I agree it is not a problem with your current design. The Line of Thrust (“LT”) in an arch follows the inverted shape the corresponding catenary curve. That is, if you freely suspended a length of chain from the center points of the angled buttresses on top of your solders, the LT through the arch would follow this same (inverted) curve. The closer you keep the LT to the center of the voussoirs, the more stable the arch. As the LT moves away from the center, it creates tensile stress on the opposite side. That is what Jeff noted as “outward force” on his drawing in Response 77 – you can see that the inverted catenary curve would be well inside of that point creating tensile stress there. As long as the LT is within the center 1/3 of the thickness of the arch, you should be fine. My guess is that the truncated ellipse fairly closely approximates a catenary arch.
I think your drawing in Response 76 is incorrect in a couple ways. First, the LT, or “Force” as you called it, is independent of the shape of the dome arch. As noted above, it is a function of the corresponding catenary curve. Second, the force is not going to be directed into the solider as indicated. My guess is that the LT vector will be on the opposite side of the solider. I think this is important as it what likely necessitates a minimum of two bands (above and below the mortar line on top of the soldiers.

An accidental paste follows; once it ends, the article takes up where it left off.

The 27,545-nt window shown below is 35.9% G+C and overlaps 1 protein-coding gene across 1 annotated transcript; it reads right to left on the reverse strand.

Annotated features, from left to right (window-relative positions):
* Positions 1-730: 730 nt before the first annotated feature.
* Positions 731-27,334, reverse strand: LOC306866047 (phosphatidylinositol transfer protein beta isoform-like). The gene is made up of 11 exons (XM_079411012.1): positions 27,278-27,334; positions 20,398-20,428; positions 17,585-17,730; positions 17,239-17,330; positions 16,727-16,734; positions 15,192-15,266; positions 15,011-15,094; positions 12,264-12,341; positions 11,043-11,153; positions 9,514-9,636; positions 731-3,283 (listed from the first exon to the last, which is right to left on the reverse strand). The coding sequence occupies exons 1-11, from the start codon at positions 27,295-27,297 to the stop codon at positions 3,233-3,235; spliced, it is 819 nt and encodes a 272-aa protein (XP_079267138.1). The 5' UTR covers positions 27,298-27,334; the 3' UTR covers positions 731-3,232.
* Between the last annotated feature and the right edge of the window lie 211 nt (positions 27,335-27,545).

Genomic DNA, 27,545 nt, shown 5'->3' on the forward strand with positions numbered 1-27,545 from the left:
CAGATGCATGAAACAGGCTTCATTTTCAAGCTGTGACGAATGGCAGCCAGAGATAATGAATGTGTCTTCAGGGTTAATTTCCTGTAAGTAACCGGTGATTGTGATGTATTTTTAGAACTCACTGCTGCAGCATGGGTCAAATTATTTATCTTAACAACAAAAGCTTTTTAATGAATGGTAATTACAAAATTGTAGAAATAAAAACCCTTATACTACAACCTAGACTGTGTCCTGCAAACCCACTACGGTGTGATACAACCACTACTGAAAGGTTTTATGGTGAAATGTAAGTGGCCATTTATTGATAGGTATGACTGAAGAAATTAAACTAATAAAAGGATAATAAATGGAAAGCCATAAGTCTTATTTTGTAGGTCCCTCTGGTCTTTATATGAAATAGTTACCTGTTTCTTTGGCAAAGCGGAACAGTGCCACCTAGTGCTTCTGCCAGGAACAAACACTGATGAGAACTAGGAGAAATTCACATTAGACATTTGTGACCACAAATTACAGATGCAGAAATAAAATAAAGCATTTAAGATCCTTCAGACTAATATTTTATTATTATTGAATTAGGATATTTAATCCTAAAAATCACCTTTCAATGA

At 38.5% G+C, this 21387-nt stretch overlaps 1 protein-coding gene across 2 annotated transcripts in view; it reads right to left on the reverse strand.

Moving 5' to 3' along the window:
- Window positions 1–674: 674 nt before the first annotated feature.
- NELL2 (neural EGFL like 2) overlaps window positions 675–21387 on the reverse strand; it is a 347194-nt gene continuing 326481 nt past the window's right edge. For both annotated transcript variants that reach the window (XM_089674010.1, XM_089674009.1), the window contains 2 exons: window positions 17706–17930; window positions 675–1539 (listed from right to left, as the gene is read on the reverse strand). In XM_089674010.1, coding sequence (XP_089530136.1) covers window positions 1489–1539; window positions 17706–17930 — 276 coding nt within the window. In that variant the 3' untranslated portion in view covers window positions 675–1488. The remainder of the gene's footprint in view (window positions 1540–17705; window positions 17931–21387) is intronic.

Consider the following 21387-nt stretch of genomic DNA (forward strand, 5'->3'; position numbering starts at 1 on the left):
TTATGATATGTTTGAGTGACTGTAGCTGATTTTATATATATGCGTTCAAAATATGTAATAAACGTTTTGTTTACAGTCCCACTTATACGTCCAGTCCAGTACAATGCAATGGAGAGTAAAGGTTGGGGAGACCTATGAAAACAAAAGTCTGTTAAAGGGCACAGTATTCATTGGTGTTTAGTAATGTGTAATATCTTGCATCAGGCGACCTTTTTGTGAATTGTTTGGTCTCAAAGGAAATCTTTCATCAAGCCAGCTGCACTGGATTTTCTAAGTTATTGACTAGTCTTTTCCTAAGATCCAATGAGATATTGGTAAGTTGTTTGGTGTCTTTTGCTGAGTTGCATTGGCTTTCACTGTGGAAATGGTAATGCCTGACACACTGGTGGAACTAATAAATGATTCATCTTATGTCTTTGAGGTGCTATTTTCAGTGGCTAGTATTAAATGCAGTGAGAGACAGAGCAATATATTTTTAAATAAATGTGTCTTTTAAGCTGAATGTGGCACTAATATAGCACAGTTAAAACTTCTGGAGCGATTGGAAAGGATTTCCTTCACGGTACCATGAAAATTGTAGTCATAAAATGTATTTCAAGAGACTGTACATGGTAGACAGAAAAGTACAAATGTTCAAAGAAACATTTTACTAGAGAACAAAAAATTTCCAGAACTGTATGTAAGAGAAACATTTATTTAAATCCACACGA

The solider is part of the arch. As you can see below, the LT exits the arch somewhere near the top of the solider. Clearly, this creates an extremely unstable condition. The Thrust vector is the resultant force of the Horizontal Thrust and Weight vectors. The soldiers will bear all the weight of the dome, but the direction of the Thrust vector is not orthogonal to the long axis of the brick, hence the need for reinforcement in the form of the bands or some other reinforcement.